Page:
Keeping the caregiving economy running, now and in the future

Governments, philanthropic organizations, and private sector actors can take steps that both ensure workers are able to weather the acute crisis today and place them in a more sustainable economic position over the long term. Our ideas include: 

1. Prioritizing small business assistance for care economy businesses – The success or failure of the care economy carries systemic implications. Across the U.S, research shows that access to childcare services has an effect on adult educational attainment, labor force participation, and earning potential, particularly for women. When families have support to look after their children, they have more time to be economically productive. Women’s labor force participation rates have grown in tandem with the size of the childcare industry in the U.S. An analysis of ‘child care deserts’ (areas in the U.S. with limited or no access to quality childcare) show that women’s labor force participation rates were at least 3 percentage points lower than women’s participation rates in areas with quality childcare. Results from the Current Population Survey in 2016 also highlighted that of workers that said they had to go part-time because of childcare problems, nearly 94% were women.

If a significant number of care businesses are no longer able to operate after the immediate crisis, the spillover effects could be felt in other industries for months and years to come and could negatively affect women’s overall ability to participate in the labor force. Therefore, there is a strong incentive to ensure efforts to provide near-term assistance to sustain small businesses in general (e.g., tax breaks, employment subsidies, and low interest loans) should be particularly prioritized for the care economy. 

2.  Extending post-crisis paid sick leave to more care workers – The provisions on paid sick leave in the new federal legislation can be an opportunity to create a new ‘normal’ in the industry. Instead of rescinding these rights for workers after the end of the crisis, state governments could expand local legislation such as New York’s Domestic Workers Bill of Rights to support substantive paid sick leave for these workers on a permanent basis. Similarly, childcare centers that are mandated to provide leave can choose to keep more generous policies in place in the long term.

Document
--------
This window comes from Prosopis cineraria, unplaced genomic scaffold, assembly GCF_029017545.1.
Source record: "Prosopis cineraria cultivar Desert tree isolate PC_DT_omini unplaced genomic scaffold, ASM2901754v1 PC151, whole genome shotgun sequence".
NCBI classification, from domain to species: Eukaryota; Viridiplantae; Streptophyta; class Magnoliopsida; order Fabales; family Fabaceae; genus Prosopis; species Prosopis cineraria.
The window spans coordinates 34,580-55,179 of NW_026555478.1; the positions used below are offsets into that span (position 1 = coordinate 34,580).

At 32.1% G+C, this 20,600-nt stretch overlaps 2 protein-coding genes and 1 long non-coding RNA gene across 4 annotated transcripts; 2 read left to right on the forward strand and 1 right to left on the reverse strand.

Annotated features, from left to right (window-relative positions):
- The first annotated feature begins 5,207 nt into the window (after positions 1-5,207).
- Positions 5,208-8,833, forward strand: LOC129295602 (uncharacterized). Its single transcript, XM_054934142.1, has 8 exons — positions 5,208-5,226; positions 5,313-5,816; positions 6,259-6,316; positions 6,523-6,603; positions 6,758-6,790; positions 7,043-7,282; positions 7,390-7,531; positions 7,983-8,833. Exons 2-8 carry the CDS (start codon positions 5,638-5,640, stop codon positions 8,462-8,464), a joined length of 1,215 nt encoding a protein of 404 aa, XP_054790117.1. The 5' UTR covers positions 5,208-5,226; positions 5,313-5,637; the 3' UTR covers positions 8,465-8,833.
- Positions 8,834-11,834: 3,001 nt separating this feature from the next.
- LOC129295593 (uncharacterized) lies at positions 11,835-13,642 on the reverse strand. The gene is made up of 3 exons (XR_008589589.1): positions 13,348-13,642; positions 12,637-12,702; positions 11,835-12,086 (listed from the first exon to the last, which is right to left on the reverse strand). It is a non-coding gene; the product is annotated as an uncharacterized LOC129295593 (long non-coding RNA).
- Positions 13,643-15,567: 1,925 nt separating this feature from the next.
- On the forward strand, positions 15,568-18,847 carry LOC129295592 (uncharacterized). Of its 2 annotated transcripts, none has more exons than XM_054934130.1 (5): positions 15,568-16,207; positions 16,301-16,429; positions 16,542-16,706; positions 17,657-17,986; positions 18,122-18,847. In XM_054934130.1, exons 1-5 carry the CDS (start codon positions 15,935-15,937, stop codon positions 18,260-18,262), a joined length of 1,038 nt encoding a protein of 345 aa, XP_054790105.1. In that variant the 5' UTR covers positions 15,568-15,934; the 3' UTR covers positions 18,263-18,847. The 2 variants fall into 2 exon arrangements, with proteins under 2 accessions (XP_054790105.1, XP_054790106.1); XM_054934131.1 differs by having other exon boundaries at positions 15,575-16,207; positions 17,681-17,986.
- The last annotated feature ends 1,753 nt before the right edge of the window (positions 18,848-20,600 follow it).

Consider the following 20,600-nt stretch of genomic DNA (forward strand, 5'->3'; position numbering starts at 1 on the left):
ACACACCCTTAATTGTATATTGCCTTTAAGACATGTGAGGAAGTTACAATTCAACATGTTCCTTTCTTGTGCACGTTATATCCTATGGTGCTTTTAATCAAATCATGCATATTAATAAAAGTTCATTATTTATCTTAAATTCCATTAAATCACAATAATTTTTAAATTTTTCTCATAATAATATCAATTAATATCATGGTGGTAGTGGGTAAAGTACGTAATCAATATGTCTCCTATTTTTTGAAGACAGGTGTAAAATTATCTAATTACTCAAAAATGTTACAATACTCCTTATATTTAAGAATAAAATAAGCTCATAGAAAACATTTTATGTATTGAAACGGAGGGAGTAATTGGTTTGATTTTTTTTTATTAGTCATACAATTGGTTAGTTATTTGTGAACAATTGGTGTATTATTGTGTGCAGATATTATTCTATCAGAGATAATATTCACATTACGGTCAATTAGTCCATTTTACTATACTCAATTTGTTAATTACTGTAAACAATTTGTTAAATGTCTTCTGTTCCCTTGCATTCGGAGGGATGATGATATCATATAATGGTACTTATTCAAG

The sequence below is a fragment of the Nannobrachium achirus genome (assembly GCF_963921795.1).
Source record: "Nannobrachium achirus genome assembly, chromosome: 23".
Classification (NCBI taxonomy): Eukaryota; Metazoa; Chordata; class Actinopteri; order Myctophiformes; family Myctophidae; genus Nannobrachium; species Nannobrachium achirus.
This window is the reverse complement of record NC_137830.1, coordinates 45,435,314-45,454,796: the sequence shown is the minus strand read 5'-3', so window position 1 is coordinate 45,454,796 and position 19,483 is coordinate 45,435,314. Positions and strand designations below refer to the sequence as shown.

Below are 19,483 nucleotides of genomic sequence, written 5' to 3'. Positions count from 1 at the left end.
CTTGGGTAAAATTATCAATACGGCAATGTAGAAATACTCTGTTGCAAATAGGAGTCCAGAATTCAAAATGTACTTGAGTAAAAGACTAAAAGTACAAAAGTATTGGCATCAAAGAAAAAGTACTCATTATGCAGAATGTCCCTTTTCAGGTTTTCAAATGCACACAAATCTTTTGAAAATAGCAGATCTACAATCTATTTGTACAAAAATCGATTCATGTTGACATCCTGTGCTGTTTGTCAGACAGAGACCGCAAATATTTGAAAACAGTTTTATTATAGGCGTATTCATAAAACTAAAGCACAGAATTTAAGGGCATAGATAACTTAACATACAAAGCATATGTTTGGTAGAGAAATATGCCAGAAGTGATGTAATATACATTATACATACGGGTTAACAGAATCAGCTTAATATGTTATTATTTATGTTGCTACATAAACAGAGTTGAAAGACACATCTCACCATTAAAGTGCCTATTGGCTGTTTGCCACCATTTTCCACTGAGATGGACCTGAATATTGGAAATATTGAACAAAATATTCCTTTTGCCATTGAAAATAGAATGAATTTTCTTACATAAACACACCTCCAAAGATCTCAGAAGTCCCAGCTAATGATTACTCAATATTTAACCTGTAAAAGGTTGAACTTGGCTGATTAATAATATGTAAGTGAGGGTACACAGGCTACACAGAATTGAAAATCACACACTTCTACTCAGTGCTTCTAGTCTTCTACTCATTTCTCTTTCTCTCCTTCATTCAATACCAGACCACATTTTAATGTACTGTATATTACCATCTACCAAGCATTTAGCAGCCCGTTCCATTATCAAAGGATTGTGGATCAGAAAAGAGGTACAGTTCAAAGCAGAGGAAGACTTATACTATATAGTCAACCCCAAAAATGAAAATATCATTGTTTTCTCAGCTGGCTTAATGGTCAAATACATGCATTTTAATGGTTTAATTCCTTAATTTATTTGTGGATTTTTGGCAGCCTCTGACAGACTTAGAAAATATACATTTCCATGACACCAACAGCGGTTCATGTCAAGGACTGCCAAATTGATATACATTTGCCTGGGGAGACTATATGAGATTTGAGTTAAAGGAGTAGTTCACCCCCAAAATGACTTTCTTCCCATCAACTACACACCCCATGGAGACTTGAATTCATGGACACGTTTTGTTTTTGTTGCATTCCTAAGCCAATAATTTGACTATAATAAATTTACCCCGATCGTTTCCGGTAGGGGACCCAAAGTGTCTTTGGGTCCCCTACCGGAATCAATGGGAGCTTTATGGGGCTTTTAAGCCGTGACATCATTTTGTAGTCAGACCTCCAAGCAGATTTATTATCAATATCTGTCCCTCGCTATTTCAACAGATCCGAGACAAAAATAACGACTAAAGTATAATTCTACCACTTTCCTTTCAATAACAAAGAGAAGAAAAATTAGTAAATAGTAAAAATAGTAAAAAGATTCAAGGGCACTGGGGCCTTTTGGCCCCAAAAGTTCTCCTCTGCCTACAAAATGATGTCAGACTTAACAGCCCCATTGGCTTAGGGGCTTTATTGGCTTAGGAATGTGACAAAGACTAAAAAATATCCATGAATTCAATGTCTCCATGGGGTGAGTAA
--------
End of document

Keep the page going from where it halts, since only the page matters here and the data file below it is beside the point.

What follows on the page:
Individual employers of childcare workers can utilize platforms like the National Domestic Workers Alliance’s Alia, which asks employers of domestic workers to contribute $5 per visit toward paid time off and insurance. Employer/employee matching services like and SitterCity can provide more education on standard benefits to be offered to employees and include tracking of sick leave alongside their ancillary services such as payroll tax support.

3. Supporting care worker organizing – Caregivers employed by individuals often need to navigate an unregulated terrain with varying standards and guidelines. More support networks and forums are needed that allow for exchange of information about rights and benefits. A handful of worker unions, cooperatives, and other initiatives already exist, and investments into and expansion of these forums will help these workers navigate the challenging times today and can set them up for needed support going forward. 

As shocks to the economy ripple outward and expose the fabric of our social and economic systems, the essential role caregivers play will be more evident than ever before. This will present an opportune moment to recognize, through narrative and policy, the importance of these workers to the success of the broader U.S. economy.